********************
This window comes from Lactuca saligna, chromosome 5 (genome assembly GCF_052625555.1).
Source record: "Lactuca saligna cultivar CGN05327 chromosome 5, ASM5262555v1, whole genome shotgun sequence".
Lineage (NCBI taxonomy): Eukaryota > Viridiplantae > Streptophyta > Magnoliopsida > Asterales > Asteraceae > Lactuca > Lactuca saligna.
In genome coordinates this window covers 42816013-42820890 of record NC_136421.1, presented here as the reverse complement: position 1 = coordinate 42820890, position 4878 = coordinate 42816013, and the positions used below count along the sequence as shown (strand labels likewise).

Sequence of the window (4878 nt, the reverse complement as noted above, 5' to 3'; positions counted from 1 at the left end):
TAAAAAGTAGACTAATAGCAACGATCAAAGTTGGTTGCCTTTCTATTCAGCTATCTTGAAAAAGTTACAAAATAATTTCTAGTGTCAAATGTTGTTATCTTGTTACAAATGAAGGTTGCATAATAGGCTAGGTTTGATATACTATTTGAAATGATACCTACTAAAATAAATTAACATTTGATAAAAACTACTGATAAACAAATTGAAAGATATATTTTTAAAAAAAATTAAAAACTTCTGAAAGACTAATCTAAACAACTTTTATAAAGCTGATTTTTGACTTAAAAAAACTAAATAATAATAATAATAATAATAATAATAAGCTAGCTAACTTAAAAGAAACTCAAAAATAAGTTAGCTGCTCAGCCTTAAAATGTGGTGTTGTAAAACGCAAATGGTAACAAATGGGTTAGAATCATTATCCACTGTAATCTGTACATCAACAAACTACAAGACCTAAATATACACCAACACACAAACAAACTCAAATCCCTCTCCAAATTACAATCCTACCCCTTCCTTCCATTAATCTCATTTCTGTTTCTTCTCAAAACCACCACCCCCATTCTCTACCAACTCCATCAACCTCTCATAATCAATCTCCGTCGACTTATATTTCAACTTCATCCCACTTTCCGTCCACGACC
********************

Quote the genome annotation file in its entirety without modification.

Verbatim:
This window comes from Lactuca saligna, chromosome 5 (genome assembly GCF_052625555.1).
Source record: "Lactuca saligna cultivar CGN05327 chromosome 5, ASM5262555v1, whole genome shotgun sequence".
Lineage (NCBI taxonomy): Eukaryota > Viridiplantae > Streptophyta > Magnoliopsida > Asterales > Asteraceae > Lactuca > Lactuca saligna.
In genome coordinates this window covers 42816013-42820890 of record NC_136421.1, presented here as the reverse complement: position 1 = coordinate 42820890, position 4878 = coordinate 42816013, and the positions used below count along the sequence as shown (strand labels likewise).

Sequence of the window (4878 nt, the reverse complement as noted above, 5' to 3'; positions counted from 1 at the left end):
TAAAAAGTAGACTAATAGCAACGATCAAAGTTGGTTGCCTTTCTATTCAGCTATCTTGAAAAAGTTACAAAATAATTTCTAGTGTCAAATGTTGTTATCTTGTTACAAATGAAGGTTGCATAATAGGCTAGGTTTGATATACTATTTGAAATGATACCTACTAAAATAAATTAACATTTGATAAAAACTACTGATAAACAAATTGAAAGATATATTTTTAAAAAAAATTAAAAACTTCTGAAAGACTAATCTAAACAACTTTTATAAAGCTGATTTTTGACTTAAAAAAACTAAATAATAATAATAATAATAATAATAATAAGCTAGCTAACTTAAAAGAAACTCAAAAATAAGTTAGCTGCTCAGCCTTAAAATGTGGTGTTGTAAAACGCAAATGGTAACAAATGGGTTAGAATCATTATCCACTGTAATCTGTACATCAACAAACTACAAGACCTAAATATACACCAACACACAAACAAACTCAAATCCCTCTCCAAATTACAATCCTACCCCTTCCTTCCATTAATCTCATTTCTGTTTCTTCTCAAAACCACCACCCCCATTCTCTACCAACTCCATCAACCTCTCATAATCAATCTCCGTCGACTTATATTTCAACTTCATCCCACTTTCCGTCCACGACC